In light of COVID-19, business owners, CFOs and operations managers are spending a lot of time thinking about cash flow. Now, more than ever, cash is king and understanding how to plan over the next few months and beyond is vital. Senior Manager Dave Van Damme discusses the concept of cash flow and how business owners can use this to understand profitability, with practical examples.
Days Cash on Hand
Thanks for joining Clayton McKervey in a conversation on how to best analyze a company’s financial health. Clayton McKervey is a full service CPA firm focused on helping closely held growth-driven businesses compete in a global marketplace.
Today we will discuss some specific KPIs or key performance indicators that can help you track and measure company performance.
To learn more, check out the videos throughout the series.
So far in this series, we’ve touched on a number of levers that can be pulled as a result of assessing profitability figures. Today we’re going to switch to one that has to do with liquidity or the flexibility your business has to continue covering costs in an unforeseen event or an intentional event where the cash inflow dries up or changes significantly for a short period of time.
Specifically, we’re going to evaluate a ratio called days cash on hand, which evaluates daily cash flow for operating expenses. To get started, let’s look at an example. Today our custom machine builder is sitting on a cash balance of $900,000, and our machine builder has annual expenses of payroll, rent, utilities, office supplies, auto, et cetera, that total $3.65 million.
So, with the $3.6 million in total operating expenses, our average daily cash outflow would average about $10,000. So, circling back to our on-hand cash balance of $900,000 and $10,000 of average daily cash flow, the machine builder would be able to continue operating for 90 days with today’s cash.
So how is that computed? I took my cash on hand, divided it by my operating cash flow on a daily basis.
Why is days cash on hand important to understand other than the obvious that we don’t want to run out of cash? Well, it’s crucial to consider when, for example, evaluating a new customer contract that doesn’t provide an upfront deposit or when considering your ability to afford a new piece of equipment and determination of whether external financing may be needed or also your evaluation of whether to hire employees and increase your overhead.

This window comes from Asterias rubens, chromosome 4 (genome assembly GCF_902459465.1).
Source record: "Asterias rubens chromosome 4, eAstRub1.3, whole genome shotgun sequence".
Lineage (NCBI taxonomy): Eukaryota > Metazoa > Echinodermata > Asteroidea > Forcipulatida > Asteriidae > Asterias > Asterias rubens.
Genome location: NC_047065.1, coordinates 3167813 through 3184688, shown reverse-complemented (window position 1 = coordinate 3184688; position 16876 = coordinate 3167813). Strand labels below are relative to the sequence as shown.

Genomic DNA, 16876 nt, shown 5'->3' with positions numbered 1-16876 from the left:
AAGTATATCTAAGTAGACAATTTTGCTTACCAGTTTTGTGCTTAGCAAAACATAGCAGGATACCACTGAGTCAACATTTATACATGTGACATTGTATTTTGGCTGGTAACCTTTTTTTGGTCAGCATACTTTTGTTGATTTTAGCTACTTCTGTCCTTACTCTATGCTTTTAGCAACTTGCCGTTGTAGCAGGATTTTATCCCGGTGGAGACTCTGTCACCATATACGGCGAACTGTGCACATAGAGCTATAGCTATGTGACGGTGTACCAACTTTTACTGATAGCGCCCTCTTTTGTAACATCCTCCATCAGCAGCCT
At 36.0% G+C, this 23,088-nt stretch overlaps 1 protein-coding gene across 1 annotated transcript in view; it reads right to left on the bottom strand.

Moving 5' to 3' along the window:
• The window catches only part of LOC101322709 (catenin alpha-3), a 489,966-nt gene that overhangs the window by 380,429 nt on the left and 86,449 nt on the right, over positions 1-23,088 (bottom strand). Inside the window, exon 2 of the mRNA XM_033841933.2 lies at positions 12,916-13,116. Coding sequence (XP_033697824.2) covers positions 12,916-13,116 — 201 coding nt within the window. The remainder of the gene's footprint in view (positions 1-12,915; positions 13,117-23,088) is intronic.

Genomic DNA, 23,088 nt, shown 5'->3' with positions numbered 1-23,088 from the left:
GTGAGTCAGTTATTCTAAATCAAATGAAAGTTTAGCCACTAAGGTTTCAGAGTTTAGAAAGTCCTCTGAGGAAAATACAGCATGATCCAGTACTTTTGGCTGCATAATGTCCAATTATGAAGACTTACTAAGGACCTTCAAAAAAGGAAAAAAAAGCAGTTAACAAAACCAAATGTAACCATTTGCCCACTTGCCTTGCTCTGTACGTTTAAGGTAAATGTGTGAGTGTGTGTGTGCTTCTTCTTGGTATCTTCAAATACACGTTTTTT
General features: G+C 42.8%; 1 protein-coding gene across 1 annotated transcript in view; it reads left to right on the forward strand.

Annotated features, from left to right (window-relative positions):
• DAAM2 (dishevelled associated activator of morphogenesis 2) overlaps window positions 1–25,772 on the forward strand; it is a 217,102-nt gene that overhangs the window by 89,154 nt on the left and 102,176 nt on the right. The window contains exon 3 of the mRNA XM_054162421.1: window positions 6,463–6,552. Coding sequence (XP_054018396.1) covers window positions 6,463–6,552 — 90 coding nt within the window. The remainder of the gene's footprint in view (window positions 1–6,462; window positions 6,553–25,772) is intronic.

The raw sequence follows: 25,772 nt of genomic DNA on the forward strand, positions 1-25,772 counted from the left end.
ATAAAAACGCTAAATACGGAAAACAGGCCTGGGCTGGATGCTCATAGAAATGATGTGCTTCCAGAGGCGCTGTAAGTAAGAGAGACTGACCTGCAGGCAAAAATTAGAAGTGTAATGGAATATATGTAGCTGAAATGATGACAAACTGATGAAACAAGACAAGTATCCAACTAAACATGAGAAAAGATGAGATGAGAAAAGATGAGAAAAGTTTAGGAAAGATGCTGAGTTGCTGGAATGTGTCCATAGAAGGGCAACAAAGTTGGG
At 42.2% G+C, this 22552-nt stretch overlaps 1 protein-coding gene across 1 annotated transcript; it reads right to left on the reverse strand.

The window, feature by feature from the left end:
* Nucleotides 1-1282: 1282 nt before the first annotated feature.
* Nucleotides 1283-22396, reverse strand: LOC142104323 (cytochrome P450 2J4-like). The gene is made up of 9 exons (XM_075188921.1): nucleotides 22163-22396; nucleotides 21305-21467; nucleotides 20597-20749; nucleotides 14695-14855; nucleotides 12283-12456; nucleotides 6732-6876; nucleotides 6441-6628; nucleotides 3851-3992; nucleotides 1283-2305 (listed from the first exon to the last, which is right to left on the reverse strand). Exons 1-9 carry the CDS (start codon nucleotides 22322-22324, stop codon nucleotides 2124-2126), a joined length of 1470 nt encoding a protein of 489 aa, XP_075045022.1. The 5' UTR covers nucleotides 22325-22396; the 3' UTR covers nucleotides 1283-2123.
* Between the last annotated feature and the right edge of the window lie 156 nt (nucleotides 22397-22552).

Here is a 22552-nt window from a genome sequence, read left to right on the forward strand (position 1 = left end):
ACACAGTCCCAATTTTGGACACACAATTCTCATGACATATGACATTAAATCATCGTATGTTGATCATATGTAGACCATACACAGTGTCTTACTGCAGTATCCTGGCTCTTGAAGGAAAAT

So, let’s expand on this analysis by adding a competitor into the mix from the situation that we’re just reviewing. So, let’s say the second machine builder has operating expenses of $2.6 million, resulting in an average daily cash spend of about $7,100, and they’ve got a cash balance of $2 million.
So that would equate to about 280 days’ worth of cash that they have on hand. So comparatively, this would indicate that the competitor has about three times as much cash on hand to continue operating as our first company. That’s clearly more ideal, right? While this sounds like a good thing, it isn’t necessarily.
Yes, one could say that the competitor would simply last longer if something happened. However, it doesn’t mean that cash is being utilized in the most effective way.
The company with 90 days of cash on hand may have less cash because they’re investing in areas that are generating higher returns than simply if the cash were to just sit idle. Particularly interesting could be pulling in the industry standard data to say what that average is as we identify here what if for example the industry average is 120 days’ worth of cash on hand.
Could that indicate that our second entity that had close to 280 days of cash on hand is not properly reinvesting in their business to remain competitive and relevant? What other levers could be adjusted? Well, depending on the industry year-end, it could take a long time for you to potentially collect cash.
So maybe you need to evaluate renegotiating payment terms with customers and optimize the invoicing process to increase your days cash on hand.
Second, increasing sales with normal margins will of course also bring more cash into the organization and increase your days cash on hand.
The third lever to evaluate is how days cash on hand is tied directly to operating expenses. So, we need to be able to make sure that we track operating expenses closely in each area of the business and find ways to trim back if we’re looking to increase our days cash on hand.
To summarize, days cash on hand allows you to understand an important leverage indicator of your business and, on average, the number of days that an organization can continue to pay its operating expenses provided the amount of cash currently available.
Let us know your thoughts and thanks for watching.
If you are interested in learning how data analytics can help your business, Clayton & McKervey can help. For additional information call us at 248-208-8860 or click here to contact us. We look forward to speaking with you soon.
This content was also published on the Control System Integrator Association website.